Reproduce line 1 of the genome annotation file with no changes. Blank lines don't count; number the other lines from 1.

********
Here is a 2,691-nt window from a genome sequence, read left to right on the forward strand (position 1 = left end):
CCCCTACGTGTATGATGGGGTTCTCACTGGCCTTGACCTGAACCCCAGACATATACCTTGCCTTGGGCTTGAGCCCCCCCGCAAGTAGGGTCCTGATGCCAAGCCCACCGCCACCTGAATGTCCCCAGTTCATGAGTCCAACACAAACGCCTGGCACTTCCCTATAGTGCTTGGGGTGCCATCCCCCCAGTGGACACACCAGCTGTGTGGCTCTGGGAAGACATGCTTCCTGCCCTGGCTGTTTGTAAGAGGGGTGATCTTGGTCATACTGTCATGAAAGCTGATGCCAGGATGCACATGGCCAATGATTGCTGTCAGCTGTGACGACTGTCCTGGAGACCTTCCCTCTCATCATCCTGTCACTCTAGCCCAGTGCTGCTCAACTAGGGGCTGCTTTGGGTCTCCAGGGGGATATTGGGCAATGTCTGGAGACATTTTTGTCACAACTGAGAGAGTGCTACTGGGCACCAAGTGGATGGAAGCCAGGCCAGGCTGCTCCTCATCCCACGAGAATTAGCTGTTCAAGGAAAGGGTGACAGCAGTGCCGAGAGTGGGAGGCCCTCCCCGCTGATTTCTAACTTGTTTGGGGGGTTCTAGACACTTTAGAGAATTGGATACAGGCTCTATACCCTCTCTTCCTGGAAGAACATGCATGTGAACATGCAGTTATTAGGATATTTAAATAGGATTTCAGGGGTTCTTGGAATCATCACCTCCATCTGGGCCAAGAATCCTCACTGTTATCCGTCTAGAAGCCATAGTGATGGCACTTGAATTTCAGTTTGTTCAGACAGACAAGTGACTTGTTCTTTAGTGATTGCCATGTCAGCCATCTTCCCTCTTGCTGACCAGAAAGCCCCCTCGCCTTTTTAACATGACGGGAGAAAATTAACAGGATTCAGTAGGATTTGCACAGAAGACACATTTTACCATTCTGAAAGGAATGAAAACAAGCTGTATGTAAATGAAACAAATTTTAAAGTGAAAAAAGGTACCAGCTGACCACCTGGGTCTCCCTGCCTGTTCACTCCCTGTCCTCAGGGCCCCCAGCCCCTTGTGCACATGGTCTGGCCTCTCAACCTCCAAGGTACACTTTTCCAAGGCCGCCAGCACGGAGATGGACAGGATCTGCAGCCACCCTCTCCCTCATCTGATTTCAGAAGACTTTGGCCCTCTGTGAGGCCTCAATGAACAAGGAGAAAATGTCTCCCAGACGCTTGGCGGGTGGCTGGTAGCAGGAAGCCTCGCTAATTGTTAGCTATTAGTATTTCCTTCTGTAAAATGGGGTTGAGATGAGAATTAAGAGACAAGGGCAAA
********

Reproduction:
Here is a 2,691-nt window from a genome sequence, read left to right on the forward strand (position 1 = left end):